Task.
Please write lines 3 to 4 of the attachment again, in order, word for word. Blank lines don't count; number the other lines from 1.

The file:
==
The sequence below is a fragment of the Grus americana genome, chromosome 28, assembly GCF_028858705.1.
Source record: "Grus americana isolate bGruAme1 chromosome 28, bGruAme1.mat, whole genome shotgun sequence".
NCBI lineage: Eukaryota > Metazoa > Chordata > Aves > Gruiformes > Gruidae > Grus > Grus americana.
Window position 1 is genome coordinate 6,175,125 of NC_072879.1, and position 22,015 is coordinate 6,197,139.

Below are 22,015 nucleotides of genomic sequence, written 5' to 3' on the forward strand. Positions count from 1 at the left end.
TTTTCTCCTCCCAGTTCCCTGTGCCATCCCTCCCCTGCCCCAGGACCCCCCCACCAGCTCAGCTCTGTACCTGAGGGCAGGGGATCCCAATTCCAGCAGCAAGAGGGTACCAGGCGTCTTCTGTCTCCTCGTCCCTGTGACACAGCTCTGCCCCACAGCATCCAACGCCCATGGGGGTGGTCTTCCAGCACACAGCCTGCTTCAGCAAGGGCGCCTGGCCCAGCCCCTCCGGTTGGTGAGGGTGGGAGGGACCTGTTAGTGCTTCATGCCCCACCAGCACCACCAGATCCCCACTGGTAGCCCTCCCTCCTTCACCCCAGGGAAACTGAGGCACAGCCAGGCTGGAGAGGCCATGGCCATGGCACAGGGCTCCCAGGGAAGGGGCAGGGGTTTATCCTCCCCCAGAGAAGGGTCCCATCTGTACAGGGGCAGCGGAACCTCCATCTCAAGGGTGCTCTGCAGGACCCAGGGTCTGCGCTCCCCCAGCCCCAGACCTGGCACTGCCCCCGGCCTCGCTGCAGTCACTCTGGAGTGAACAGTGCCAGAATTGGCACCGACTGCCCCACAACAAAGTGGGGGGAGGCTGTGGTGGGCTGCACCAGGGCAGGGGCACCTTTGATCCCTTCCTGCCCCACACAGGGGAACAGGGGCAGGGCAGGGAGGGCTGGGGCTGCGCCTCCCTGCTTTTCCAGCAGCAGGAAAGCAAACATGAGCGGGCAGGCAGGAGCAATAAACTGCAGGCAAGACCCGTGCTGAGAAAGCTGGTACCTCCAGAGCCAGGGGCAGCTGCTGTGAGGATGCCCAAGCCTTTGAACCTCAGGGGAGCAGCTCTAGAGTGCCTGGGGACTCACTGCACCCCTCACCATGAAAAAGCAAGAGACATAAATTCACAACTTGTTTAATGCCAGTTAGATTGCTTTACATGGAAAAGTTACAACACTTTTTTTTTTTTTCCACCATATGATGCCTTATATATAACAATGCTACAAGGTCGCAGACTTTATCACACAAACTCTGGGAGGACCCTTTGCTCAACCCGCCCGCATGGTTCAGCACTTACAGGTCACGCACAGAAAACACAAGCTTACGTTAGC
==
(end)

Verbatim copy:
NCBI lineage: Eukaryota > Metazoa > Chordata > Aves > Gruiformes > Gruidae > Grus > Grus americana.
Window position 1 is genome coordinate 6,175,125 of NC_072879.1, and position 22,015 is coordinate 6,197,139.